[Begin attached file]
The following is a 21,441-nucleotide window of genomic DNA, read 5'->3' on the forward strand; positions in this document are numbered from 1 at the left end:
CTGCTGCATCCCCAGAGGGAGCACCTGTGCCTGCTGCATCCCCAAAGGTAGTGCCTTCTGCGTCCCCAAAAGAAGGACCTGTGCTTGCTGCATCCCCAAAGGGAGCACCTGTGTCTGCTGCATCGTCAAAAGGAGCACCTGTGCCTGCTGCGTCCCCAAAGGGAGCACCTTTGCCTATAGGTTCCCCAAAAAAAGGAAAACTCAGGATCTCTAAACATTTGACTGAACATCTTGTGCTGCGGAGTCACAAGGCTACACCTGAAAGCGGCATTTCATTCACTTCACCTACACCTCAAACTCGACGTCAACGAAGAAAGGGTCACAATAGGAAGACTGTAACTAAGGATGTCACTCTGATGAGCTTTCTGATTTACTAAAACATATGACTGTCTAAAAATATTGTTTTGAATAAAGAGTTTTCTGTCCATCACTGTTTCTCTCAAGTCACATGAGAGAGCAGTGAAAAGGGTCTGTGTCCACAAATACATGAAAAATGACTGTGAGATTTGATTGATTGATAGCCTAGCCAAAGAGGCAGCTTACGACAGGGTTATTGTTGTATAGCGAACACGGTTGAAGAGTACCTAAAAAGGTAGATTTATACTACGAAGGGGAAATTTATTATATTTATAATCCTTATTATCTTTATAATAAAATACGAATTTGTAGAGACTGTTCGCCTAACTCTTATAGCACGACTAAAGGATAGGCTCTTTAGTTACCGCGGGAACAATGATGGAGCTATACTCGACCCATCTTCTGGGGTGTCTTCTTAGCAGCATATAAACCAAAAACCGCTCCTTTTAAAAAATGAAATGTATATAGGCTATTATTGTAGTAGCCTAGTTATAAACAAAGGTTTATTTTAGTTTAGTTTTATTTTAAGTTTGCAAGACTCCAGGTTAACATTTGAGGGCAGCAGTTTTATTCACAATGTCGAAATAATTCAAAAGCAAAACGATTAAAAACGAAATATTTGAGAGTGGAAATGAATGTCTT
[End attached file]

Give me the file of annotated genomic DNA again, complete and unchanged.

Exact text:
The following is a 21,441-nucleotide window of genomic DNA, read 5'->3' on the forward strand; positions in this document are numbered from 1 at the left end:
CTGCTGCATCCCCAGAGGGAGCACCTGTGCCTGCTGCATCCCCAAAGGTAGTGCCTTCTGCGTCCCCAAAAGAAGGACCTGTGCTTGCTGCATCCCCAAAGGGAGCACCTGTGTCTGCTGCATCGTCAAAAGGAGCACCTGTGCCTGCTGCGTCCCCAAAGGGAGCACCTTTGCCTATAGGTTCCCCAAAAAAAGGAAAACTCAGGATCTCTAAACATTTGACTGAACATCTTGTGCTGCGGAGTCACAAGGCTACACCTGAAAGCGGCATTTCATTCACTTCACCTACACCTCAAACTCGACGTCAACGAAGAAAGGGTCACAATAGGAAGACTGTAACTAAGGATGTCACTCTGATGAGCTTTCTGATTTACTAAAACATATGACTGTCTAAAAATATTGTTTTGAATAAAGAGTTTTCTGTCCATCACTGTTTCTCTCAAGTCACATGAGAGAGCAGTGAAAAGGGTCTGTGTCCACAAATACATGAAAAATGACTGTGAGATTTGATTGATTGATAGCCTAGCCAAAGAGGCAGCTTACGACAGGGTTATTGTTGTATAGCGAACACGGTTGAAGAGTACCTAAAAAGGTAGATTTATACTACGAAGGGGAAATTTATTATATTTATAATCCTTATTATCTTTATAATAAAATACGAATTTGTAGAGACTGTTCGCCTAACTCTTATAGCACGACTAAAGGATAGGCTCTTTAGTTACCGCGGGAACAATGATGGAGCTATACTCGACCCATCTTCTGGGGTGTCTTCTTAGCAGCATATAAACCAAAAACCGCTCCTTTTAAAAAATGAAATGTATATAGGCTATTATTGTAGTAGCCTAGTTATAAACAAAGGTTTATTTTAGTTTAGTTTTATTTTAAGTTTGCAAGACTCCAGGTTAACATTTGAGGGCAGCAGTTTTATTCACAATGTCGAAATAATTCAAAAGCAAAACGATTAAAAACGAAATATTTGAGAGTGGAAATGAATGTCTT